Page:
But I needed another beer. Danger had hardly drunk a sip, but when I stood to get myself another, he guzzled his empty. I took a sip of my balloon. I handed it to him, smiling, and at the bar I closed my eyes for a silent, holy moment.
The bar was empty. I was empty too. It was my birthday, and my only night off, and when I opened my eyes again, the bartender appeared looking exactly like Preston.
The candlelight threw shadows all over him, but it was the way those blossoms on his shirtsleeves seemed so perfectly creased. Or the way his red hair was slicked back, a polishing rag hungover his shoulder. Exactly like Preston.
I avoided eye contact, of course—but still, despite my state, I felt I should ask about his night.
“Dead,” the bartender said. “It’s been a bad, dead night.”
In the mirrors behind the bar, I watched Danger clear some space at our table, pushing my scarf against the wall and ripping pages out of a spiral bound book.
“Why so bad?”
“We failed our health inspection back in February.” He gestured toward the windows with a paranoid, Preston-esque look. “The inspector completely screwed us, man. Gave us a green B for filth flies. He counted the flies, that bastard. Apparently you can have as many as you want in summer, but in the wintertime, you can’t have more than five. That bastard counted seven. He stood there and counted the individual flies, man.”
Preston set two fresh beers before me on the bar, and I flinched.
“How do you know you’re not counting the same fly over and over seven times as it flies around the bar? Or the same three flies seven times? And this guy called them filth flies, just to fuck us, and now we’re dead,” Preston said. “Look at me, man—this bar is as good as dead.”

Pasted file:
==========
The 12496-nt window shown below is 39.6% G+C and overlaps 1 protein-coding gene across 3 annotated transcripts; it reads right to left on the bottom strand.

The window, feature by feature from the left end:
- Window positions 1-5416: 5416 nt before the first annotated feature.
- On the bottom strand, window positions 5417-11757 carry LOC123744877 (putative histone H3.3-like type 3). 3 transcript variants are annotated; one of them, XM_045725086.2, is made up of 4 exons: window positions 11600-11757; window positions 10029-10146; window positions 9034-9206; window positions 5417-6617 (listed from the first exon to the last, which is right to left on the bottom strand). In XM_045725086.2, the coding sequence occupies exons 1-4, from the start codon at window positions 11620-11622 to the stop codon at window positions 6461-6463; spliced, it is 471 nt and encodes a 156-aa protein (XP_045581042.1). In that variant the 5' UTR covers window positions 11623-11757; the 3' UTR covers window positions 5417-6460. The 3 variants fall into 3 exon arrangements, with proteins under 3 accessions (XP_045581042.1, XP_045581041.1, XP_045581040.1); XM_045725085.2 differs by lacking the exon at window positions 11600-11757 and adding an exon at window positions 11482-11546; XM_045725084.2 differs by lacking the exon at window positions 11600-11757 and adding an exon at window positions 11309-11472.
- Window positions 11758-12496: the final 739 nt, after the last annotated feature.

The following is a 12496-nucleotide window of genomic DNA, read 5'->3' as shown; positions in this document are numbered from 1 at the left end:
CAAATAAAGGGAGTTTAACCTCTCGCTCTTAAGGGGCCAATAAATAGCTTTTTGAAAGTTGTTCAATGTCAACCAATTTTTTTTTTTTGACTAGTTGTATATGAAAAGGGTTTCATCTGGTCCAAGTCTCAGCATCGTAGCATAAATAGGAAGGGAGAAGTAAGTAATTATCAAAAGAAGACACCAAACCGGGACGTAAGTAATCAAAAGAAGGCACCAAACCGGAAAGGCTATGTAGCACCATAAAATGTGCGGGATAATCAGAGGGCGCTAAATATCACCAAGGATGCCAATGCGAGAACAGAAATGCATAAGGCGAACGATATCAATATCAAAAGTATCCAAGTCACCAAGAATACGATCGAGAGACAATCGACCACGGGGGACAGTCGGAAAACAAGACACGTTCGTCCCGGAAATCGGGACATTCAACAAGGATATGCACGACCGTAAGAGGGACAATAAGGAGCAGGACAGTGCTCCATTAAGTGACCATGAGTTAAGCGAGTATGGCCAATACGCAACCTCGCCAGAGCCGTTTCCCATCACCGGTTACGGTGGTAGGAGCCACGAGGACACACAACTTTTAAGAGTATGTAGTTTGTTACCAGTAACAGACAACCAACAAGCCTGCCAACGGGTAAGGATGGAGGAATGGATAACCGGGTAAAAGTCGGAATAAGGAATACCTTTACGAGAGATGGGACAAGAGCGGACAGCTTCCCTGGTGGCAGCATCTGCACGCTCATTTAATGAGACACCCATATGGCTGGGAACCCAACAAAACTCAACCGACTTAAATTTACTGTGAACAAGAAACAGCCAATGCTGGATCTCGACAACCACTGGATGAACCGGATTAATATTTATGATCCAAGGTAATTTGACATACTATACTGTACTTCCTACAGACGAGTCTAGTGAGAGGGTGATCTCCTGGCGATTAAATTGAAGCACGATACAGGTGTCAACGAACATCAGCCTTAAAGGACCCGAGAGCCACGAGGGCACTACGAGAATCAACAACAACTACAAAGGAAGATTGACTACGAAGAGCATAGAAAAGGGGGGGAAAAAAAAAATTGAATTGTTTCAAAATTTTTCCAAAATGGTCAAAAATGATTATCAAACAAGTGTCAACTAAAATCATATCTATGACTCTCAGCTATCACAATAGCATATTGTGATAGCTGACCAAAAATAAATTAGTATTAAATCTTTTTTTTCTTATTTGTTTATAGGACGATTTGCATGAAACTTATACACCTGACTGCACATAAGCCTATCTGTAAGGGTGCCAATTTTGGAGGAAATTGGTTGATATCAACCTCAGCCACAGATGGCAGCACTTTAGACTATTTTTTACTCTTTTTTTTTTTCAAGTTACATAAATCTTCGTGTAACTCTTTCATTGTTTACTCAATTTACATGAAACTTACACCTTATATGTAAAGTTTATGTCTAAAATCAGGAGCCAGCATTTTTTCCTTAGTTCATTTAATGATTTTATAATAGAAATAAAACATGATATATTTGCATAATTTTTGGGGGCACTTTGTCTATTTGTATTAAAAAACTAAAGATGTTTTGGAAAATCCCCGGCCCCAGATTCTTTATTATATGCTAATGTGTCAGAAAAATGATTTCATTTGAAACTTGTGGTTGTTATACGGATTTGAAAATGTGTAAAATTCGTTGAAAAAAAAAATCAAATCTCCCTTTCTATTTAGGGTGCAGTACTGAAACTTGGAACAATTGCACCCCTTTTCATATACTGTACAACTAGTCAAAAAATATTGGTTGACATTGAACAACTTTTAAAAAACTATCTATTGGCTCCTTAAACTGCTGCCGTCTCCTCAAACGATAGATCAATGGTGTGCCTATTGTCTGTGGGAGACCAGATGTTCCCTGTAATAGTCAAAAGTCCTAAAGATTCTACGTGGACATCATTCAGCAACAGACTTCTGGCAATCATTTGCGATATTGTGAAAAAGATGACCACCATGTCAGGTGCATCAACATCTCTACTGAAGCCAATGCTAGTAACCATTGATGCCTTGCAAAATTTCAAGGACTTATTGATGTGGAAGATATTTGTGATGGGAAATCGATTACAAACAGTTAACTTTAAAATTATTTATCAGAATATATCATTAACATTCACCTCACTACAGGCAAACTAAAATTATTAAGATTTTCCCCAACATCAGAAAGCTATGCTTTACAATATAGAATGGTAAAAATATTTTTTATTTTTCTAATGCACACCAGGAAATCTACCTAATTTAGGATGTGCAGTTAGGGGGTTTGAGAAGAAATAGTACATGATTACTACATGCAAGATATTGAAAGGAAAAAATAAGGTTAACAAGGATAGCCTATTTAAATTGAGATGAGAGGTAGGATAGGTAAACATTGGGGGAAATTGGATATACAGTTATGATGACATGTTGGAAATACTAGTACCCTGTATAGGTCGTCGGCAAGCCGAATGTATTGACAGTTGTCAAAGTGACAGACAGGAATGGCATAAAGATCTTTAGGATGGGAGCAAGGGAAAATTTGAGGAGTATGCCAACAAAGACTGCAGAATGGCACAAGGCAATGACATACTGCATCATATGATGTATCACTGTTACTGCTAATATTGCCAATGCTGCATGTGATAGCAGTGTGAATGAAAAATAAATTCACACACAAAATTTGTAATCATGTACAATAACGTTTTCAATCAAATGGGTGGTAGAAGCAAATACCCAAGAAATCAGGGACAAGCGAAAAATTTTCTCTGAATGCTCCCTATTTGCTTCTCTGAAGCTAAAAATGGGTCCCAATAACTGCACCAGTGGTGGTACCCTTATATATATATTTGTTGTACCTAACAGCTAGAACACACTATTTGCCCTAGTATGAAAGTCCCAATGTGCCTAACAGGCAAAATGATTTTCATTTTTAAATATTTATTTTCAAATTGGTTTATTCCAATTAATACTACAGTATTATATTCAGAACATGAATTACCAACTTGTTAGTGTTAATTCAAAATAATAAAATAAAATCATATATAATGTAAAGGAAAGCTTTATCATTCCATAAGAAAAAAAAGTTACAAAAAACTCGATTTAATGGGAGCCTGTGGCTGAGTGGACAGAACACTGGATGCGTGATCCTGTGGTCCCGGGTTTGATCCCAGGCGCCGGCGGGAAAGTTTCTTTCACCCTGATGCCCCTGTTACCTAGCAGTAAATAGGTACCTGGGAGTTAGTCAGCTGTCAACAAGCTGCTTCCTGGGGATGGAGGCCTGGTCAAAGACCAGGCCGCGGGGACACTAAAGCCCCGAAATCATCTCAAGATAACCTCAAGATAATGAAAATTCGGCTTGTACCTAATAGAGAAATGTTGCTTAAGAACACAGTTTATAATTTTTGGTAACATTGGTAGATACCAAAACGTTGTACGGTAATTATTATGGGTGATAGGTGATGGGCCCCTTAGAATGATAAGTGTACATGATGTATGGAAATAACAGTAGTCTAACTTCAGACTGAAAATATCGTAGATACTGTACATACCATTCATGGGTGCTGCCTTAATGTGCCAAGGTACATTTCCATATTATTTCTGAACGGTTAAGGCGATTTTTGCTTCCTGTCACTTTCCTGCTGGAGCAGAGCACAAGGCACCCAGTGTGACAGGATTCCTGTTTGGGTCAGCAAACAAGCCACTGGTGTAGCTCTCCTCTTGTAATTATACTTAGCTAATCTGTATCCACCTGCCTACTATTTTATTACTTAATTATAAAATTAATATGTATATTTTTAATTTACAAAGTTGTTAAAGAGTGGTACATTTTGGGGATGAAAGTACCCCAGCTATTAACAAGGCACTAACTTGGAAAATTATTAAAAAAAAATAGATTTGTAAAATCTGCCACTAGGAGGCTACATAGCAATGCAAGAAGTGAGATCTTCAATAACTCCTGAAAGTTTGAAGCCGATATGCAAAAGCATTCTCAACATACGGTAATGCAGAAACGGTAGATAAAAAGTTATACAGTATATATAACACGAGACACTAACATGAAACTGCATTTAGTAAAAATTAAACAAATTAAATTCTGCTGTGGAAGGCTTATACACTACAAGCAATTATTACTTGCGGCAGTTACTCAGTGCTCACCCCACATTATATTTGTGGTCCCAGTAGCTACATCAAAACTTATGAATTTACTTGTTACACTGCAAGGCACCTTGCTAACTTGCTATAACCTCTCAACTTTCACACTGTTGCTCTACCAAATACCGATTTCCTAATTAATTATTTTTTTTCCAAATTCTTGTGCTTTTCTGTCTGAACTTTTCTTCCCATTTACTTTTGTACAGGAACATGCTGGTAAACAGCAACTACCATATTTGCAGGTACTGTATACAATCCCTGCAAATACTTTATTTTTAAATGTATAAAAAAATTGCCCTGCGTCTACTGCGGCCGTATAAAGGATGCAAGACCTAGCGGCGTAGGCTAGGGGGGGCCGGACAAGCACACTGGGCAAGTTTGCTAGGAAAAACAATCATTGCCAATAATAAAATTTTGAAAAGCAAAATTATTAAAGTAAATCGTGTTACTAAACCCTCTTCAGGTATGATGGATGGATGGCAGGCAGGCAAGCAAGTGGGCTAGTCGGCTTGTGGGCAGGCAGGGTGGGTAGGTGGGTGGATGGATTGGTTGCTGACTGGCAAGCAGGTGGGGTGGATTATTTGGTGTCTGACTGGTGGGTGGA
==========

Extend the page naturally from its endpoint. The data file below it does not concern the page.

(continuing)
My hands on the bar top shone like plastic. Everything around me felt frail and flimsy.
Preston on my only night off. On my birthday. I rested my head on the malleable bar top. I just couldn’t deal. I felt ruined. I’d cracked up completely.
Back up on the street, and with a half-folded flower in his hand, Danger was laughing and laughing and laughing, and I caught a vivid memory of our childhood church. Dawn breaking day after day on the mountain outside my room. My mother making breakfast, I’m just a kid. The quiet drive down the mountain toward our church, and that perfect arrangement of light as it reached through the saints in the stained glass, the way it fell onto my lap like a rainbow.
And Danger is there, before he changed his name. Before his father sickened and died. Before money and alcohol and work, or any artistic ambitions, but just a few families sitting there in a room. An old wiseman in white robes, reading. Lighting candles. Asking us to stand.
And standing outside the bar beside Danger—Matthew—my oldest friend, who was still laughing as he handed me the paper flower, saying something kind like, “Here you go, man, here you go—” I experienced a solitude specific to the city.
Preston was right.
The thrust of empty towers and churches. The towering, ominous trees as we walked along the park.
My only night off. My birthday. Bar after bar after bar.
Danger and I stayed out all night dancing. I spent my week’s pay on beers and balloons and bouquets of paper flowers. But at dawn, Danger and I leapt into the lake.
The water stunk of sewage, but Danger blessed it. Danger made it holy water. He baptized me. Cleansed me in the city’s newly reflected light.
And today I feel fine.
Dylan Smith is a writer working in Accord, NY with stories in X-R-A-Y Lit, Vol. 1 Brooklyn, and elsewhere online, and also tweets sometimes @dylan_a_smith
image: MM Kaufman